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Daily News Reporter | 5 December 2023

Durban — The Construction Education and Training Authority (Ceta) and the Council for the Built Environment (CBE) are hosting the inaugural Built Environment Recognition Awards on Thursday evening at The Capital Zimbali Hotel in Durban, under the theme “Road to Professional Registration’’.

At least 200-300 persons representing various Built Environment Professions are expected to attend the awards.

Dr Msizi Myeza, the chief executive of CBE said the awards form part of the transformation agenda aimed at professionalisation, building a capable and ethical built environment sector. These awards will be held for the first time.

“The awards recognise outstanding achievements in engineering, architecture, urban planning, construction, and related fields. They promote innovative and sustainable practices in the built environment sector while showcasing exemplary projects and individuals as role models for future initiatives.

“They foster collaboration, knowledge exchange, and networking among professionals in the industry and raise public awareness about the importance of the built environment and its impact on quality of life.”

He said the CBE represents roughly 100 000 members across six professional councils: 65 000 registered professionals and 35 000 candidates.

“There is also a huge number of trained built environment personnel who have transitioned to other sectors such as banking, insurance, real estate, asset management, etc.”

He said through ongoing human resource development, CBE has actively been on the road to promote professional registration in the built environment sector through impactful engagements with key stakeholders such as provincial and local government, industry players and various institutions of higher education and training such as the University of Johannesburg, UCT, University of KwaZulu-Natal, Durban University of Technology and TVET colleges. Collectively, the initiative has gained considerable traction.

“The benefit of the recognition awards is that they will serve as motivation to built environment candidates and professionals that professional registration is an additional safeguard against unsafe practices.

“Publicly, it demonstrates the practitioner’s ethical credentials and industry status (eg, Pr Eng, Pr Pln).”

Myeza said professional registration increases practitioners’ chances of being employed, locally as well as abroad.

“Professionalism builds confidence, promotes ethical conduct, and embodies as assurance that a person charged with the responsibility of driving public infrastructure is competent, among other credentials.”

He said professional registration in the built environment is the highest order that a person can be accorded as part of his or her professional journey.

“Besides, the monetary benefits that are accrued post obtaining a PR status, it enhances credibility to individuals within the sector. For example, as clients, employers, stakeholders and communities increasingly demand accountability and expertise when projects are implemented, having a recognised professional registered person becomes crucial. It not only instils confidence in clients that they are working with competent professionals but also helps employers in identifying and hiring the right talent for their projects.”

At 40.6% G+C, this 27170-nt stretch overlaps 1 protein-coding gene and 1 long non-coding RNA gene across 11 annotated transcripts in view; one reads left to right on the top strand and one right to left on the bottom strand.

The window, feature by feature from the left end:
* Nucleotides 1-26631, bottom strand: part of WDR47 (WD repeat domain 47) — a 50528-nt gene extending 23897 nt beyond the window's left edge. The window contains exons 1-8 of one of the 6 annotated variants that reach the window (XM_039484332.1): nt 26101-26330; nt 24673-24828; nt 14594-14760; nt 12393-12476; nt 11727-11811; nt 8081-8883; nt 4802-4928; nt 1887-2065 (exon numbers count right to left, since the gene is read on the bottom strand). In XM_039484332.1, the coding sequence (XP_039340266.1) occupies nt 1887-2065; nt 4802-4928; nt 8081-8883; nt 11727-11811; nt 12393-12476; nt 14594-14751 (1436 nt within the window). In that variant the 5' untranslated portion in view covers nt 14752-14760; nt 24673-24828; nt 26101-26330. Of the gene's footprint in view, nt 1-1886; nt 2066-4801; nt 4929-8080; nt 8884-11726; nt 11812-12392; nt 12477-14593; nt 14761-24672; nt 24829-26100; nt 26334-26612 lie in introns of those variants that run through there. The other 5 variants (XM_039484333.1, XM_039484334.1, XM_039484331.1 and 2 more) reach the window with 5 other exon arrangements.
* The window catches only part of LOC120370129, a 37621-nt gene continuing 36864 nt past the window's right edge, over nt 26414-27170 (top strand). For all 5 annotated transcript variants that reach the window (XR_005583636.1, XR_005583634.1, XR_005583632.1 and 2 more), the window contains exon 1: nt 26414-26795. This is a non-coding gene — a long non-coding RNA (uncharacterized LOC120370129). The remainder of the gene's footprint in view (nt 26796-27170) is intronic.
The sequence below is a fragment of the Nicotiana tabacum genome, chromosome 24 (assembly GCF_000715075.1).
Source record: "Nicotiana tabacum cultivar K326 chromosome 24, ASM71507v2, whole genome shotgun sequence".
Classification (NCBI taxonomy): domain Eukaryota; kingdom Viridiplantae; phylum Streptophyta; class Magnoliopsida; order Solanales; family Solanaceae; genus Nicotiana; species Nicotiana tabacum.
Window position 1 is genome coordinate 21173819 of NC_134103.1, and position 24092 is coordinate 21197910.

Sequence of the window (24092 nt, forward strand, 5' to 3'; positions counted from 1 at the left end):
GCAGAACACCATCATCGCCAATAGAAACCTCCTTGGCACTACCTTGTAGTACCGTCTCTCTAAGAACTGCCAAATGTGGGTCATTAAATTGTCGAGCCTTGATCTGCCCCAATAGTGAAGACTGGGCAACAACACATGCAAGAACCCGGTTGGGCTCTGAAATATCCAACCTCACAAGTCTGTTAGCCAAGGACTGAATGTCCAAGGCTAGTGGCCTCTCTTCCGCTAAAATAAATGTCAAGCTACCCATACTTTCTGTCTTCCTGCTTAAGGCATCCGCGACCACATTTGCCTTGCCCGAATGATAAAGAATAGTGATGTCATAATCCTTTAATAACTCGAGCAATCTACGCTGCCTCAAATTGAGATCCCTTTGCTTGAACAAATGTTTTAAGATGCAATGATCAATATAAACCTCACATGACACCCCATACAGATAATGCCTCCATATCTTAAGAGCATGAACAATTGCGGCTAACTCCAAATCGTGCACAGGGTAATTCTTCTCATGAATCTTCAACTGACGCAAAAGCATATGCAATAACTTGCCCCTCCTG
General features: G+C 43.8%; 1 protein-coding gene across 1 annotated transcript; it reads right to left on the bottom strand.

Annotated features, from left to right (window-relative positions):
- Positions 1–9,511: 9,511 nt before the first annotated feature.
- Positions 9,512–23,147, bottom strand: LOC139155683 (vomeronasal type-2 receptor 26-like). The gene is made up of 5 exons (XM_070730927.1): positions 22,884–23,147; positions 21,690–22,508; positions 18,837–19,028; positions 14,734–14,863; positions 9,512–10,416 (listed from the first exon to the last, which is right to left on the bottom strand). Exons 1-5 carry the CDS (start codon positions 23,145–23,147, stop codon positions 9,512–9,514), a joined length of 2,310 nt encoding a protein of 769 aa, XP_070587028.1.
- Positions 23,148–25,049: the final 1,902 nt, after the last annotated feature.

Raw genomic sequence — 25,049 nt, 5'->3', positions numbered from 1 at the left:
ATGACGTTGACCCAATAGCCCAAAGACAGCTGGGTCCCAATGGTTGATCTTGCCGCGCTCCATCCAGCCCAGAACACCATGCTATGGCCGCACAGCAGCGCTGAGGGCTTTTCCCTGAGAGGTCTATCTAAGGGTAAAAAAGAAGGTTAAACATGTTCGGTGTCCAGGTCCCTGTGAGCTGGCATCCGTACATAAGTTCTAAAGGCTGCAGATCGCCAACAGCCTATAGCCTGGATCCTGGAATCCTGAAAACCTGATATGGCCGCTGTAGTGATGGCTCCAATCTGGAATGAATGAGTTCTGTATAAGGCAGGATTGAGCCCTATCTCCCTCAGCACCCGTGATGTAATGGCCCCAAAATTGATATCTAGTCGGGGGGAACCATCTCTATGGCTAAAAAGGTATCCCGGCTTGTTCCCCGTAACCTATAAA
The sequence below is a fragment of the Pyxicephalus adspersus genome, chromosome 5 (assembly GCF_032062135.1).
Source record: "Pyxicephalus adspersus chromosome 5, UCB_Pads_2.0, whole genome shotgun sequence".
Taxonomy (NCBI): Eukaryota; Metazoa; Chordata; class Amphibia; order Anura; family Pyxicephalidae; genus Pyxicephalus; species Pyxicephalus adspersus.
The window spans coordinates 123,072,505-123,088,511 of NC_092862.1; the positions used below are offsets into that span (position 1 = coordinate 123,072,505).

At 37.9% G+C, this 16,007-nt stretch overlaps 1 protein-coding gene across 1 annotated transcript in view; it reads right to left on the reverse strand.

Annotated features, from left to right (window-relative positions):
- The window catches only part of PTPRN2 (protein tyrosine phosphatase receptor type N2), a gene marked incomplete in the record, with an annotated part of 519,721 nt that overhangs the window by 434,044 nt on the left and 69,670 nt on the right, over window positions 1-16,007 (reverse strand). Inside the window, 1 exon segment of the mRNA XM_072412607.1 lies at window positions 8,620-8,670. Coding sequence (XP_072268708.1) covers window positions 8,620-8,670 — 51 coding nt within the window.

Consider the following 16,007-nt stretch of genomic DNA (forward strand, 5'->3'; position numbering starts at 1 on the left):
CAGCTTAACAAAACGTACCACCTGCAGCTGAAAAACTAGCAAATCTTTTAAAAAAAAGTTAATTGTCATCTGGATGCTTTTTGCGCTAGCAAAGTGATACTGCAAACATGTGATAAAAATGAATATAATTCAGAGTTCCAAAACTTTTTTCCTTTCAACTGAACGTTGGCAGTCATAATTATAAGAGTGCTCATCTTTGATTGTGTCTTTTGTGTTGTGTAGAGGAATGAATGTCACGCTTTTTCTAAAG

He said statistics recorded in the CBE Annual Report 2022/23 are telling that only 14% of registered professionals in South Africa are women. Furthermore, looking at racial demographics, the report noted that 62% of registered professionals are white, followed by 25% African males, 9% Indian and 4% coloured.

He said the picture becomes even bleaker when dissecting the slow progress or blockages in transforming the skills pipeline, where Africans and women are stuck as candidates due to a lack of employment opportunities and mentorship.

For example, 62% of candidates are African, followed by 24% white, 9% Indian and 5% coloured. Only 28% are women.

“It is glaringly obvious that 30 years into democracy, the built environment sector has not transformed and, therefore, by extension has not been professionalised. It is against this background that urgent interventions are required to ensure the built environment not only transforms its racial make-up but to that its representation is reflective of South Africa’s demography profile,” Myeza said.

In October 2022, the Cabinet approved the National Framework towards Professionalisation of the public sector. Key in the Framework was the call for professionalising the built environment profession, which has “unfortunately been engulfed by several unethical dilemmas, including corruption.”

The Council for the Built Environment, an overarching body and a developmental regulator of the built environment in South Africa has a legislative mandate to drive the transformation, professionalisation and skills development of the built environment together with various stakeholders, tertiary institutions, and the industry in line with CBE Act 43 of 2000.

He said Ceta has a mandate to embark on research initiatives, accredit training providers and employers, develop occupationally directed qualifications and offer bursary opportunities, and create access to skills development for rural and township-based communities in line with the NSDP 2030.

‘Disclaimer - The views expressed here are not necessarily those of the BEE CHAMBER’.


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